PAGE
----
“Shop local” and “Shop handmade” are great slogans for the holiday season that we should all try to live by. But sometimes, you just need something a little more mass-produced — whether it’s having to buy a huge batch of gifts for clients, or just wanting to fit some convenient shopping into your busy schedule.
So where is the ethical consumer supposed to shop when they don’t have the time (or funds) to hire a local artisan? Offbeat sponsors are a great starting point, but here are some additional companies worth checking out…
The biggest compliment I can give this company was actually lodged as a complaint by a Wall Street broker. Costco cares more about its members and its employees than about its shareholders. “Could Costco make more money if the average wage was two or three dollars lower?” asks Galanti [the CFO]. “The answer is yes. But we’re not going to do it.” Costco is committed to providing an adequate wage and healthcare to all of its employees and doesn’t believe either should be sacrificed for the sake of being MORE profitable. Did you know that when the recession hit, their CEO’s response was to mandate all employees get a RAISE? He claimed that when times are tough you should be trying to figure out how to give your employees more, not less. Seriously, these guys make me cry.
Read more about how amazing this company’s views are in Business Week: Costco CEO Craig Jelinek leads the cheapest, happiest company in the world. And if you don’t have a Costco near you, fear not! They have a website.
As evil corporations go, Starbucks is one of the best. Did you know their employees qualify for full health care at only 20 hours a week? That they pay for them to go to college? What about their partnerships with local coffee growers to ensure sustainable and ethical growing and harvesting? You can read all about it on their website (though be prepared to wade through the rhetoric; it is a biased source after all). If all that isn’t enough to sway you to the dark side, at least love them for the snark. In response to a shareholder’s claim that supporting gay marriage may have hurt Starbuck’s profit margin, the CEO replied “If you feel, respectfully, that you can get a higher return than the 38% you got last year, it’s a free country. You can sell your shares in Starbucks and buy shares in another company. Thank you very much.” He further claimed that it wasn’t an economic decision for him; that making a clear statement of supporting the diversity of his 200,000 employees was more important than one quarter’s profit margin. And all of this skips over the local impact of individual Starbucks stores. The Starbucks I worked at donated all of its used coffee grounds for compost and all of its uneaten pastries to shelters. It also showcased the work of tons of local artists for no gallery fee.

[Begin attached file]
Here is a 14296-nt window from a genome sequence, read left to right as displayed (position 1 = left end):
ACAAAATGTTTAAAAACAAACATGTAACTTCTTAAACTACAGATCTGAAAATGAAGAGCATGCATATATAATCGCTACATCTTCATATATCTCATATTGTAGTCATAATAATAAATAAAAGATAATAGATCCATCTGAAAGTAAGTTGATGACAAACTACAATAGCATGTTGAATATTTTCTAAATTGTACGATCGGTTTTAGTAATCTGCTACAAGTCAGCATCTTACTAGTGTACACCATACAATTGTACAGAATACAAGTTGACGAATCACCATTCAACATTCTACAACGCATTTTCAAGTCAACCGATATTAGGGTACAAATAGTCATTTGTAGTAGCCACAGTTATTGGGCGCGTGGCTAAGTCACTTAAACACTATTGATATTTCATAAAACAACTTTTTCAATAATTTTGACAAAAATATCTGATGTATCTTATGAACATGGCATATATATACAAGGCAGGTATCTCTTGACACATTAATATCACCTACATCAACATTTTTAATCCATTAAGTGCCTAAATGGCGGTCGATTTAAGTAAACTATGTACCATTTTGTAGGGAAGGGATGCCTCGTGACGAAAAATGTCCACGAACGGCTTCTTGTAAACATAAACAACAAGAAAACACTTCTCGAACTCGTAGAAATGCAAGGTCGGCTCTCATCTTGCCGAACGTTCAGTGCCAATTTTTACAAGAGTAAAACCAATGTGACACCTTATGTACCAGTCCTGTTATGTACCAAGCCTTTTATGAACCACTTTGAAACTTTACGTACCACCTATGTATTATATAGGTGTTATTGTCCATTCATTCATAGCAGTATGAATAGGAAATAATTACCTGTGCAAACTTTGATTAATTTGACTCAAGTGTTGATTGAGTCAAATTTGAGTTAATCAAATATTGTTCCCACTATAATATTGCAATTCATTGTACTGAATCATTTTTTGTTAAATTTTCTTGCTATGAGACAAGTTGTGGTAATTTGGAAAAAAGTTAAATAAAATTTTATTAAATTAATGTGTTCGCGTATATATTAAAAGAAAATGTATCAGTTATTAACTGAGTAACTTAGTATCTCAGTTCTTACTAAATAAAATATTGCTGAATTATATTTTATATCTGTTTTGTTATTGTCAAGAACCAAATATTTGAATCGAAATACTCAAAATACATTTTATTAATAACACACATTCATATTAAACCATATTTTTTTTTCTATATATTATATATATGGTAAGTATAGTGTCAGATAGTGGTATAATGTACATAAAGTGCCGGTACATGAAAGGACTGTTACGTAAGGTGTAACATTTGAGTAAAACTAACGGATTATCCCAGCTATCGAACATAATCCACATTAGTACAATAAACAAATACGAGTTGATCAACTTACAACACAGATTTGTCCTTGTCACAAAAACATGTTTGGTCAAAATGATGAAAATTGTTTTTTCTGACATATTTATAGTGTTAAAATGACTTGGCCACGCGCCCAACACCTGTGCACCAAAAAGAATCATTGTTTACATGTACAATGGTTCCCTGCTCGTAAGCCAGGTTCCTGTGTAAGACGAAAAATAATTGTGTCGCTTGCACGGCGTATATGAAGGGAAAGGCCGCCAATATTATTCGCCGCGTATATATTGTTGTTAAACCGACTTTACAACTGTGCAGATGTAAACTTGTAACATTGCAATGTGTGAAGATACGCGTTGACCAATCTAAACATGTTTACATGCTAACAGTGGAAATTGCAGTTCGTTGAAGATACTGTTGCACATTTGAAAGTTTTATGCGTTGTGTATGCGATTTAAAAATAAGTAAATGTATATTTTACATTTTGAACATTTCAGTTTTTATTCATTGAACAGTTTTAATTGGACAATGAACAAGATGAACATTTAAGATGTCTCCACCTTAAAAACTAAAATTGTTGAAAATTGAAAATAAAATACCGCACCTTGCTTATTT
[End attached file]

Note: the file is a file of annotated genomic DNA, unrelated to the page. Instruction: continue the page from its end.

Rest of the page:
If the outsourcing of American manufacturing is one of your hot button issues, you need to check out American Giant. Personally, when I need a new jacket I head to Goodwill, or hope someone will forget something cool at my house. But if you’re one of those people who can afford to hit up a mall or a department store for your outerwear needs, consider this company instead. We are talking higher quality, American-made textiles. This article can tell you more about it: American Giant hoodie: This is the greatest sweatshirt known to man.
Warning: After this article went viral, American Giant ended up with a huge backlog. I think they’ve recovered at this point, but it’s worth double checking if you want to use these as Christmas gifts.
Maybe you don’t think of grocery stores when you think of holiday shopping, but you should. In addition to providing for those big meals, most grocery stores sell greeting cards, gift cards, seasonal decor, flowers, and plenty of gift appropriate housewares, Publix is the largest employee owned business in America. You read that right: after a year of employment (with a 1000 hours of work) every employee starts earning stock options.
They aren’t in many states, but if you’ve got them, use them. If nothing else, it’s really nice to have someone help you load your groceries into your car on a rainy day when you forgot your coat and hat. To read more about Publix’s business model, check out this article: The Walmart Slayer: How Publix’s “people first” culture is winning the grocery war. Or for a more basic impression of Publix as an employer, just check out their reviews.
What are your go-to companies for when you have to shop big?